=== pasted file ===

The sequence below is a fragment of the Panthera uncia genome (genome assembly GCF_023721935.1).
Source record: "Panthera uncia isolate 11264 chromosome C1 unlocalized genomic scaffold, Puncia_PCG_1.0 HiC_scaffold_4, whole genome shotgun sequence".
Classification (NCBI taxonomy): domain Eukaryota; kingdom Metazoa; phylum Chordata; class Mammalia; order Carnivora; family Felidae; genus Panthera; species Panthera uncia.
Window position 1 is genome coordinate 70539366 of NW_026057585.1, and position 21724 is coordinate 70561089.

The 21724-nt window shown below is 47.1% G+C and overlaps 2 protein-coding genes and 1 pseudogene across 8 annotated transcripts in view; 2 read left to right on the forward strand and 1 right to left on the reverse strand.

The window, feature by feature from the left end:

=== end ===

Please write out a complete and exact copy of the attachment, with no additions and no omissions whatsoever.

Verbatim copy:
The sequence below is a fragment of the Panthera uncia genome (genome assembly GCF_023721935.1).
Source record: "Panthera uncia isolate 11264 chromosome C1 unlocalized genomic scaffold, Puncia_PCG_1.0 HiC_scaffold_4, whole genome shotgun sequence".
Classification (NCBI taxonomy): domain Eukaryota; kingdom Metazoa; phylum Chordata; class Mammalia; order Carnivora; family Felidae; genus Panthera; species Panthera uncia.
Window position 1 is genome coordinate 70539366 of NW_026057585.1, and position 21724 is coordinate 70561089.

The 21724-nt window shown below is 47.1% G+C and overlaps 2 protein-coding genes and 1 pseudogene across 8 annotated transcripts in view; 2 read left to right on the forward strand and 1 right to left on the reverse strand.

The window, feature by feature from the left end: